As the post-pandemic world is taking shape, the sector is struggling hard to keep its head above water.

The tourism industry, which contributed nearly 10 per cent of GDP, is now witnessing a large-scale reduction in jobs and operating returns have plummeted to 10 per cent of previous revenues for most. If the CAPA Centre for Aviation is to be believed, the aviation sector is expected to have lost $3.6 billion in the three months leading up to June. The number of potential job losses in the sector gives an even harder jolt to an already dwindling economy. After holding rounds of meetings with industry representatives and making several references to its condition in speeches, the government is not aloof from the catastrophic consequences suffered by the sector. But its by-stander position would only worsen the situation.

From tourism, aviation, shipping, space to call centres and delivery services, the standstill in activities is bound to have a knock-out effect on employment, production and the economy as a whole. The big picture suggests that the current relief provisions for the primary and secondary sectors would also be nullified as a consequence of neglecting the tertiary sector. An immunity-building exercise through capital infusion and appropriate relaxation in relevant sectors will help the economy to survive the pandemic. Most of the services sectors are the worst affected and unfortunately, we don’t see any specific fiscal and monetary stimulus for them. In fact, some sectors would find it difficult to survive if the pandemic continues. In the short run, the government needs to make cuts in VAT, which ranges from 0-30 per cent on aviation fuel, make provisions for GST holidays, compensate for wages of workers under distress and draft flexible terms for working capital credit.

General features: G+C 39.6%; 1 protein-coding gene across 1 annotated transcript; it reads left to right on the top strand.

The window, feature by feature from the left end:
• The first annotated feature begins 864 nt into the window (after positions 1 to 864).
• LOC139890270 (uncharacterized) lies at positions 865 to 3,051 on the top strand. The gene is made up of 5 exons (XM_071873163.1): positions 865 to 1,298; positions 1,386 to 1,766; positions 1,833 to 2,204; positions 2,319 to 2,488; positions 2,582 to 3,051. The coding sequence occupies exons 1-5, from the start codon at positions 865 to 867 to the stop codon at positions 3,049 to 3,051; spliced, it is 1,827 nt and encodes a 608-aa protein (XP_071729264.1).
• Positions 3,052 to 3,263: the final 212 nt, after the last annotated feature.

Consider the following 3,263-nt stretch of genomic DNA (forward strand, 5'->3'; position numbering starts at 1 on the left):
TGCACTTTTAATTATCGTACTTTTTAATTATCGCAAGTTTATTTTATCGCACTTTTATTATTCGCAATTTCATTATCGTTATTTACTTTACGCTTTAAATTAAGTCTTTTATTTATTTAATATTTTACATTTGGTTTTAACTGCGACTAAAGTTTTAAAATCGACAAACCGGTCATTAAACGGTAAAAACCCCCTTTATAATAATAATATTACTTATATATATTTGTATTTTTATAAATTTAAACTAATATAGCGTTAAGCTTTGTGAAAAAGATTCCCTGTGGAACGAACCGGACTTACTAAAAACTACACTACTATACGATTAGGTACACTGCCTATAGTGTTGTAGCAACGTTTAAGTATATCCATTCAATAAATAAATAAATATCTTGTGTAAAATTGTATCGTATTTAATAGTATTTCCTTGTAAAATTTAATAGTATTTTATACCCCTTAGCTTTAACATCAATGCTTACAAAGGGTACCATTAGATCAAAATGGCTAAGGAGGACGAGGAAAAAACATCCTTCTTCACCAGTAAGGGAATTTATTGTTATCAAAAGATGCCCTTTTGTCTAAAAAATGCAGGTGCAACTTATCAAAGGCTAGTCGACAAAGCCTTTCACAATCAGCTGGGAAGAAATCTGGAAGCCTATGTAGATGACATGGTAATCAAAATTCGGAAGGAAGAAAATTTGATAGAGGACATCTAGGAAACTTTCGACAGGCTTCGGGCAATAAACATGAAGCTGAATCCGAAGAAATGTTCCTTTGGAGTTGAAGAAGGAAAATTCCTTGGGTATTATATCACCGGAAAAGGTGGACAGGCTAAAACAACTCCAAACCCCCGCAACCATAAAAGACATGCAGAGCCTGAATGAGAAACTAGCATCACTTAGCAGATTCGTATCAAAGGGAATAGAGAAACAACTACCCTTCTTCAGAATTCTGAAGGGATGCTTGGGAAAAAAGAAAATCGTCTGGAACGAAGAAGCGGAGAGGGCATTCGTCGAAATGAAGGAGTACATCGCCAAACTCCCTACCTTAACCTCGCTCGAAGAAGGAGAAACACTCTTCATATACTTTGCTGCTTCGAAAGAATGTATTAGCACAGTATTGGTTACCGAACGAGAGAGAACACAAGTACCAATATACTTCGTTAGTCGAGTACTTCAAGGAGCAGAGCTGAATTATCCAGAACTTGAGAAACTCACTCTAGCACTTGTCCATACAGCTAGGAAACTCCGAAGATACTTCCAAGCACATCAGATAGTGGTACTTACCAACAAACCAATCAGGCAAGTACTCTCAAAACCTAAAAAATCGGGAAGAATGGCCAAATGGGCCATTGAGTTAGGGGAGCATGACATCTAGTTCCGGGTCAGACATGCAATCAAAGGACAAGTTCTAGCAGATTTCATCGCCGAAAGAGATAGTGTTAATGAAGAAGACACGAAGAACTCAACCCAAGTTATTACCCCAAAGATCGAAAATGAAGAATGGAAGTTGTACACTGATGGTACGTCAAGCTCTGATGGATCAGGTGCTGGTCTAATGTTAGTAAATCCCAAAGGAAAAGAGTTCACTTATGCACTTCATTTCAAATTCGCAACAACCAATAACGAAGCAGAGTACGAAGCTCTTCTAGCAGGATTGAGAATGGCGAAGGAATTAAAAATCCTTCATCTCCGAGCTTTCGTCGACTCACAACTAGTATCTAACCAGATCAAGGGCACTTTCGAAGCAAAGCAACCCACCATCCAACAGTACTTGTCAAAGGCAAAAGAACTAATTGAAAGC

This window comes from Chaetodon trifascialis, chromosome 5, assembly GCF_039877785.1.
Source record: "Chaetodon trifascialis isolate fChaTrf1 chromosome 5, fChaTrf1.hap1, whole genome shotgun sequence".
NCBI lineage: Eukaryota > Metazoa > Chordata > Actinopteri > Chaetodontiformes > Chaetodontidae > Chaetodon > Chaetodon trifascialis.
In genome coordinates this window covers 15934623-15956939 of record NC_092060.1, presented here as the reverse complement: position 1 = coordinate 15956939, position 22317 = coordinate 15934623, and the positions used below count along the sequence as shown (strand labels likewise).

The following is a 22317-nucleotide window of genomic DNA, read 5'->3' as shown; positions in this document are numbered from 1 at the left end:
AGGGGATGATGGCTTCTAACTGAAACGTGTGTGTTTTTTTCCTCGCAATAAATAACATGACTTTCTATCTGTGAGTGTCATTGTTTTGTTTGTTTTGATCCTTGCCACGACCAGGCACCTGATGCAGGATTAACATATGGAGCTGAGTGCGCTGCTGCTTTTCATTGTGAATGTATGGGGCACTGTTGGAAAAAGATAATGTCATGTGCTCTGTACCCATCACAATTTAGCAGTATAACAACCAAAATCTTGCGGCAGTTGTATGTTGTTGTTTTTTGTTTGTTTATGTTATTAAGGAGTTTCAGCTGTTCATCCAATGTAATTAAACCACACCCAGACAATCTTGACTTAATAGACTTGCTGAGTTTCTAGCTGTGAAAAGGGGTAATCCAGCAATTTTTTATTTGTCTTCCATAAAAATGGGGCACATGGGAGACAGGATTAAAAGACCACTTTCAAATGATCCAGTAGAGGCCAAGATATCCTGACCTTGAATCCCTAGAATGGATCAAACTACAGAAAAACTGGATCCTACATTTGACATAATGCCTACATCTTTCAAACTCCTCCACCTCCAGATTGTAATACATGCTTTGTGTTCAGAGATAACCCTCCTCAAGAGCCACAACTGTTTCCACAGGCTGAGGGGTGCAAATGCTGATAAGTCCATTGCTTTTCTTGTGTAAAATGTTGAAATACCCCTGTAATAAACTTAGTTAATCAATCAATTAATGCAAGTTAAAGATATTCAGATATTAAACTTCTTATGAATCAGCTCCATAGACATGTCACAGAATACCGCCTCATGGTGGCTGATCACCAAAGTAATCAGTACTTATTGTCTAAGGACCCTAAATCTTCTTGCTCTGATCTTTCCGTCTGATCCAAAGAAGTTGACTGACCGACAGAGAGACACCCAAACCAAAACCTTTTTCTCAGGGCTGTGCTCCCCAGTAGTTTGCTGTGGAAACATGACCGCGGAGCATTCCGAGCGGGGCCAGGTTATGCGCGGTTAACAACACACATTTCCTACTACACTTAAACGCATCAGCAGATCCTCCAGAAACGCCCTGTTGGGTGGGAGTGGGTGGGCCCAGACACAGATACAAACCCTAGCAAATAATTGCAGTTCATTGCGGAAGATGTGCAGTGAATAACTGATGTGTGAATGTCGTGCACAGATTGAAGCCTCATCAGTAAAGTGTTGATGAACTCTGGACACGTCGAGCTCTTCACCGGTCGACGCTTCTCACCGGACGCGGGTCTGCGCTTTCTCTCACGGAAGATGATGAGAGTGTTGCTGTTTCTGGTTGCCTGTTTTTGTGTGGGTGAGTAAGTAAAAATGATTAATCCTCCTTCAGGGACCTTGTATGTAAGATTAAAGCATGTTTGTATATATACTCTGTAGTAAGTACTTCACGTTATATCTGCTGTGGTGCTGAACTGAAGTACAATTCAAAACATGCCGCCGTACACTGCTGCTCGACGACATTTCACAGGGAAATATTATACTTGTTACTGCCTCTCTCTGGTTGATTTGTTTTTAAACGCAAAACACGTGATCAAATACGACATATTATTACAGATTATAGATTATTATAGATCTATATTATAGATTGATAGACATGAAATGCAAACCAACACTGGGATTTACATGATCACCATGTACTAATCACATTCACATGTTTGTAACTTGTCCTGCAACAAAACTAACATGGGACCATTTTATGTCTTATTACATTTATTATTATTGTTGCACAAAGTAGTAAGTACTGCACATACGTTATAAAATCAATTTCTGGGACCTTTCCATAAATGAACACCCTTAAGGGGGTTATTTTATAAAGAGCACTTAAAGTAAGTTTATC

Since no great incentives were given to this sector in the reform package, it contracted for the fifth successive month in July (34.2 PMI). The government is also in the process of scrapping or rationalising most of the export-incentive schemes affecting both goods and services exports — these including the Merchandise Exports from India Scheme (MEIS), Services Exports from India Scheme (SEIS), schemes related to export-oriented units and the Export Promotion Capital Goods Scheme — due to certain issues raised by the department of revenue and also to make some of these schemes WTO-compliant. This is expected to further hurt exporters. Unless the government focuses on the sector in the forthcoming Foreign Trade Policy (FTP) by announcing schemes-based export incentives and provides interim relief by continuing with the existing schemes in the short run, the sector will take a long time to revive.

This article first appeared in the print edition on August 27, 2020 under the title ‘An unserviced sector’. The writers are Director (Research and Policy), Services Export Promotion Council (SEPC) and Intern at SEPC, New Delhi respectively. Views are personal